Nelle Harper Lee, author of the Pulitzer Prize-winning To Kill a Mockingbird, thrived in an era in which racial injustice against African-Americans flourished. To Kill a Mockingbird drew several references from the life of Harper Lee, whose father, Amasa Coleman Lee, was a lawyer and state legislator of Alabama who once served in the defense of two African-Americans (the Scottsboros) accused of murder. Rotating around themes of racial injustice, class and gender issues, To Kill a Mockingbird stood as a heavy social critique by Harper Lee against American society, which was undergoing turbulent changes such as the African-American civil rights movement that coincided with the release of the novel in 1960. The significance of the mockingbird often described in To Kill a Mockingbird refers to the fact that it metaphorically represented innocence, or the lack thereof, throughout the novel. This study seeks to elaborate on the metaphorical analysis of the mockingbird in To Kill a Mockingbird, as it relates to the socially relevant themes on race, class and gender that have affected various people alluded by the characters described by Harper Lee in the novel (HarperLee.com; Johnson 15-21, 83-91).
Analysis of the Mockingbird in To Kill a Mockingbird
The mockingbird in To Kill a Mockingbird is a significant metaphorical object used to underline the importance of innocence. Harper Lee chose the mockingbird due to its quality of innocence; hunters tend to shoot down mockingbirds for no reason other than sporting purposes. Innocence, as metaphorically represented by the mockingbird, has emanated in three notable scenarios described in To Kill a Mockingbird, detailed in the succeeding sections (Lee; Mulligan).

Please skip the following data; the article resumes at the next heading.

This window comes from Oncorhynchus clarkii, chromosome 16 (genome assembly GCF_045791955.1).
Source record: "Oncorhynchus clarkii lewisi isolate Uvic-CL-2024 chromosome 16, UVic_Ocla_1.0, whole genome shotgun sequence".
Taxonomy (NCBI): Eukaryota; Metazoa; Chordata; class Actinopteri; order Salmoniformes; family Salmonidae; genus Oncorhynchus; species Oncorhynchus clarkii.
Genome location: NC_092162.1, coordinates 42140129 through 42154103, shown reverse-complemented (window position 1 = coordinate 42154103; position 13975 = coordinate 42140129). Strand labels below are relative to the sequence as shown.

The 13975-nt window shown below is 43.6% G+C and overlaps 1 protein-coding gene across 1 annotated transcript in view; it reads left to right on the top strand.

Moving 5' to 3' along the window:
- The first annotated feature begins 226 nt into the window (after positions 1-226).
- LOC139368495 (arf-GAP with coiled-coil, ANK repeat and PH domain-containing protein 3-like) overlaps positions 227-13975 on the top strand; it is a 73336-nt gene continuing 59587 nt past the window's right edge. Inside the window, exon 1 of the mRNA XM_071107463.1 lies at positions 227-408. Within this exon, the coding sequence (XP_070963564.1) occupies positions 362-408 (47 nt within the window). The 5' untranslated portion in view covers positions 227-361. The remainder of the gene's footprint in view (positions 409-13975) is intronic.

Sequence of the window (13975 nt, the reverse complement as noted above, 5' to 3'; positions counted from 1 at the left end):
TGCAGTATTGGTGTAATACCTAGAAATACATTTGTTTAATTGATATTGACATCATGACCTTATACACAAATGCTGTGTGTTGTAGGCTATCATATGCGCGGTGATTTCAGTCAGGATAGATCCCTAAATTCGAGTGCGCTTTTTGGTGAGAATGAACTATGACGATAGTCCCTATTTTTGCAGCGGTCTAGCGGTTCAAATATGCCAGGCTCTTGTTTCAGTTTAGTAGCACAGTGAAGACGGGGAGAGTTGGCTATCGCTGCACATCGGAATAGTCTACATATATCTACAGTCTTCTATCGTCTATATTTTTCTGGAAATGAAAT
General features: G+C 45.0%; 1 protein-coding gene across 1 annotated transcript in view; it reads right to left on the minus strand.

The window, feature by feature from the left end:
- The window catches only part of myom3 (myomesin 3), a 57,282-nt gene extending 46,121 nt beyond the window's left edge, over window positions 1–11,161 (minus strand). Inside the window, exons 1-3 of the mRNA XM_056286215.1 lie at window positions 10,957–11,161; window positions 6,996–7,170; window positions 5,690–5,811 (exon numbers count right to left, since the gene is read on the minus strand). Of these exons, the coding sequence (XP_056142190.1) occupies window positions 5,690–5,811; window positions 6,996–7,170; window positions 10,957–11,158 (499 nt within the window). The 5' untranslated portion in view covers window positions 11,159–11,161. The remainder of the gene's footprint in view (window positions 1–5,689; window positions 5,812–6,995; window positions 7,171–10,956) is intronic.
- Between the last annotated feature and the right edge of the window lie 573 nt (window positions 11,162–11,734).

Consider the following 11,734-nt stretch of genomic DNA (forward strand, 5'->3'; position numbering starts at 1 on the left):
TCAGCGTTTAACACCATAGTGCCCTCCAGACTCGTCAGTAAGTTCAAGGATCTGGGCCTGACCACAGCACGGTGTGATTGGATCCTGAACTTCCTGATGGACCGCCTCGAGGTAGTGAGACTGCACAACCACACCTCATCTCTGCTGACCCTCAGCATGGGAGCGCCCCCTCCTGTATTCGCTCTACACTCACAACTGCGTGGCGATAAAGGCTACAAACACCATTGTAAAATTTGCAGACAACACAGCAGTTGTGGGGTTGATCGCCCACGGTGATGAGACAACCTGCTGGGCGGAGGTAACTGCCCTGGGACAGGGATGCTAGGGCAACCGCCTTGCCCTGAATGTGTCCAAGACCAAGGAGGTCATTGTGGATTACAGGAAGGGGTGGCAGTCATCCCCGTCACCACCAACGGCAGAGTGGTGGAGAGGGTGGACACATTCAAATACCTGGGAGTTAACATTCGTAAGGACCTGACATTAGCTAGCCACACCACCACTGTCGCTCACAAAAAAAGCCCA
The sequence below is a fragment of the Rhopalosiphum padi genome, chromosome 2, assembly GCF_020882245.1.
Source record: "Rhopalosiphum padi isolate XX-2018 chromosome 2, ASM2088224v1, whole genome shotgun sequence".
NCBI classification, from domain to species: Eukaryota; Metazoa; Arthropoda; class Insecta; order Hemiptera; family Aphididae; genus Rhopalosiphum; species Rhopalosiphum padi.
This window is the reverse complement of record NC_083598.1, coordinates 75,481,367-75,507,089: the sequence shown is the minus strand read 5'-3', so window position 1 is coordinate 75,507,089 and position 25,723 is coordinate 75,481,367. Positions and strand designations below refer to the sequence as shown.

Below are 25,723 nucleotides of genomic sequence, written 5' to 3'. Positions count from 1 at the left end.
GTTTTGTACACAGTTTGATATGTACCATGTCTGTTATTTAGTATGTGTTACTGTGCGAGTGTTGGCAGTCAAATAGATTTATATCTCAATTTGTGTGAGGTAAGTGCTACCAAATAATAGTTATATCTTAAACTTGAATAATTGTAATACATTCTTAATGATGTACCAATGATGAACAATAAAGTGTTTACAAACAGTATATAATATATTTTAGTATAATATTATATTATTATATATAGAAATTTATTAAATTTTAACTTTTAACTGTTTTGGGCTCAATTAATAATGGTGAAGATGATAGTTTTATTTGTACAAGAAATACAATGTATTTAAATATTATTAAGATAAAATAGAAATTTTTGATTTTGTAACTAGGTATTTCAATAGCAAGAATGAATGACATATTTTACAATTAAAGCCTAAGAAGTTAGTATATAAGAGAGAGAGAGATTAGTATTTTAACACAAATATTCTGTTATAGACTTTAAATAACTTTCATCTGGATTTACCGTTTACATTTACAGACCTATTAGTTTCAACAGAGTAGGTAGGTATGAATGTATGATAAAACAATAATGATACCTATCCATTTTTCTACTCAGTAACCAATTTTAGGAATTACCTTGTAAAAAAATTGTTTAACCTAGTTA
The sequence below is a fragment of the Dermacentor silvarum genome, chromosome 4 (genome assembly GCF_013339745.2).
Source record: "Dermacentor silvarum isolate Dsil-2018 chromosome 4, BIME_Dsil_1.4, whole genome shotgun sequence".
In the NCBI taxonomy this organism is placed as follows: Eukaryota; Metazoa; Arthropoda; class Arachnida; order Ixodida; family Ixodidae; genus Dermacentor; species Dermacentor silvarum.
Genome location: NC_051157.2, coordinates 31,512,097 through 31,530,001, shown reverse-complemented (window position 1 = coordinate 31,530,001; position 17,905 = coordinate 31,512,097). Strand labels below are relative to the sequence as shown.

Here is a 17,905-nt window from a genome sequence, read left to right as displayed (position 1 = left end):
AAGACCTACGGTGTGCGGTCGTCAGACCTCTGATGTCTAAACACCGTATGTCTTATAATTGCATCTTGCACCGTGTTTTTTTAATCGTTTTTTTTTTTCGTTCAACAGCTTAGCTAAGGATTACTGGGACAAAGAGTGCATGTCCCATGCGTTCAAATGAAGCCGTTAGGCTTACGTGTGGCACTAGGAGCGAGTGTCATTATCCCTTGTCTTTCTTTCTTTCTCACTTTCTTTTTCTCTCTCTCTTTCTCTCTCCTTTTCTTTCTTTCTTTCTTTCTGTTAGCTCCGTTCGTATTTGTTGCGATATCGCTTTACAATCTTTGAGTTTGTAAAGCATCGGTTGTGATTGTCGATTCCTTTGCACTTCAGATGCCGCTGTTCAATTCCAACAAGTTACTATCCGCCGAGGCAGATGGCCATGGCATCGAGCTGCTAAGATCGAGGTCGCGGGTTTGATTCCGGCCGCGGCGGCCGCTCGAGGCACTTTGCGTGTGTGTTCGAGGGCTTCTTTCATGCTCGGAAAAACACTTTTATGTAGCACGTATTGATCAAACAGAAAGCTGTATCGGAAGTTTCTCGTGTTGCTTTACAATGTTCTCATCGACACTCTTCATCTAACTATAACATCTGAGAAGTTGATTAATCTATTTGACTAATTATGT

Atticus Finch, a lawyer, gave his children Jem and Scout air rifles for Christmas, which they used to learn shooting. Finch told Jem and Scout that they may shoot all kinds of birds as they which except mockingbirds, which are known as harmless creatures that create songlike melodies with their tweeting. One may reasonably think from the given context that killing a mockingbird, as the title of To Kill a Mockingbird explicitly states, directly refers to destroying innocence, as mockingbirds are described as innocent birds. The mockingbird, in the given context, highlighted the attitude of Finch against hurting the innocent (Lee; Mulligan; Shields 112-135).
Harper Lee further wielded the metaphorical influence of the mockingbird in describing the trial and conviction of Tom Robinson, an African-American man represented by Finch in court. Accused of raping a white woman named Mayella Ewell, Robinson faced severe condemnation because he is an African-American, in turn causing Finch and his family great disrepute emphasized by the label “nigger-lover” constantly thrown to them. Despite compelling findings of innocence favoring Robinson, particularly with the discovery that Mayella actually lured him and that Bob Ewell, her father, has beaten her up for it, the conviction of the court still went against him. Robinson, who vehemently maintained his innocence, attempted to escape from prison but died when police shot him (Lee; Mulligan; Shields 112-135).